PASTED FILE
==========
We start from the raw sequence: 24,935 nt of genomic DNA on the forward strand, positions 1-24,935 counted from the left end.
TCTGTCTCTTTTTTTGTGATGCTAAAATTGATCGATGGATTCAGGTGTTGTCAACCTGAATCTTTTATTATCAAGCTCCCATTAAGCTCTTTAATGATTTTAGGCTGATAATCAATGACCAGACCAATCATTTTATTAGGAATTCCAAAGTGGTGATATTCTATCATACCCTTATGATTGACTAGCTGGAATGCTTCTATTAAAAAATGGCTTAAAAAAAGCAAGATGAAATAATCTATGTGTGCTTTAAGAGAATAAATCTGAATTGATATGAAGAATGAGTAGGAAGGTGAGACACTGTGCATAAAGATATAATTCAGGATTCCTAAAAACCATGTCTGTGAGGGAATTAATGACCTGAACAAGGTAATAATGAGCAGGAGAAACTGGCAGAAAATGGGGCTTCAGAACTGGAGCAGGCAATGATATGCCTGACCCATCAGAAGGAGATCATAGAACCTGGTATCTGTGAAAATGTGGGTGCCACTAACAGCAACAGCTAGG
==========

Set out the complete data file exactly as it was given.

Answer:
We start from the raw sequence: 24,935 nt of genomic DNA on the forward strand, positions 1-24,935 counted from the left end.
TCTGTCTCTTTTTTTGTGATGCTAAAATTGATCGATGGATTCAGGTGTTGTCAACCTGAATCTTTTATTATCAAGCTCCCATTAAGCTCTTTAATGATTTTAGGCTGATAATCAATGACCAGACCAATCATTTTATTAGGAATTCCAAAGTGGTGATATTCTATCATACCCTTATGATTGACTAGCTGGAATGCTTCTATTAAAAAATGGCTTAAAAAAAGCAAGATGAAATAATCTATGTGTGCTTTAAGAGAATAAATCTGAATTGATATGAAGAATGAGTAGGAAGGTGAGACACTGTGCATAAAGATATAATTCAGGATTCCTAAAAACCATGTCTGTGAGGGAATTAATGACCTGAACAAGGTAATAATGAGCAGGAGAAACTGGCAGAAAATGGGGCTTCAGAACTGGAGCAGGCAATGATATGCCTGACCCATCAGAAGGAGATCATAGAACCTGGTATCTGTGAAAATGTGGGTGCCACTAACAGCAACAGCTAGG